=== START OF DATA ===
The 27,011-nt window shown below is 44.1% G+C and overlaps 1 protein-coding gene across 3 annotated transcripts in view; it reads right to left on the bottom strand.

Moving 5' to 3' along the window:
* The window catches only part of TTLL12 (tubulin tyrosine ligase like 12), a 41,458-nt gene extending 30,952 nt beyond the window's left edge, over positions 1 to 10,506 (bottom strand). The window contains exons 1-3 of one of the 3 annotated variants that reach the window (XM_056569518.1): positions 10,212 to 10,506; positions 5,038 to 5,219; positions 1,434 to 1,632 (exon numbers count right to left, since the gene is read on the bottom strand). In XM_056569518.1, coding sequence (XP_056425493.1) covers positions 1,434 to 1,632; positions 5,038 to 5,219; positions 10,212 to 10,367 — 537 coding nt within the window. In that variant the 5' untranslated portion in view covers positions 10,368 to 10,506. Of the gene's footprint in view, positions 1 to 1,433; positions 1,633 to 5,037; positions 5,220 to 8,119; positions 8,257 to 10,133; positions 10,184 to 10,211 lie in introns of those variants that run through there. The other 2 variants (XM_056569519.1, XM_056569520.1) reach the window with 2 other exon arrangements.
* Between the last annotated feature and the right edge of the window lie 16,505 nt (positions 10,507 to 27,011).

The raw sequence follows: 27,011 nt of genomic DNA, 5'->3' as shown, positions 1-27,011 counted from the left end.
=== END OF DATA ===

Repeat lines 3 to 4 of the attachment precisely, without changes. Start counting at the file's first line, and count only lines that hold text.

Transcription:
* The window catches only part of TTLL12 (tubulin tyrosine ligase like 12), a 41,458-nt gene extending 30,952 nt beyond the window's left edge, over positions 1 to 10,506 (bottom strand). The window contains exons 1-3 of one of the 3 annotated variants that reach the window (XM_056569518.1): positions 10,212 to 10,506; positions 5,038 to 5,219; positions 1,434 to 1,632 (exon numbers count right to left, since the gene is read on the bottom strand). In XM_056569518.1, coding sequence (XP_056425493.1) covers positions 1,434 to 1,632; positions 5,038 to 5,219; positions 10,212 to 10,367 — 537 coding nt within the window. In that variant the 5' untranslated portion in view covers positions 10,368 to 10,506. Of the gene's footprint in view, positions 1 to 1,433; positions 1,633 to 5,037; positions 5,220 to 8,119; positions 8,257 to 10,133; positions 10,184 to 10,211 lie in introns of those variants that run through there. The other 2 variants (XM_056569519.1, XM_056569520.1) reach the window with 2 other exon arrangements.
* Between the last annotated feature and the right edge of the window lie 16,505 nt (positions 10,507 to 27,011).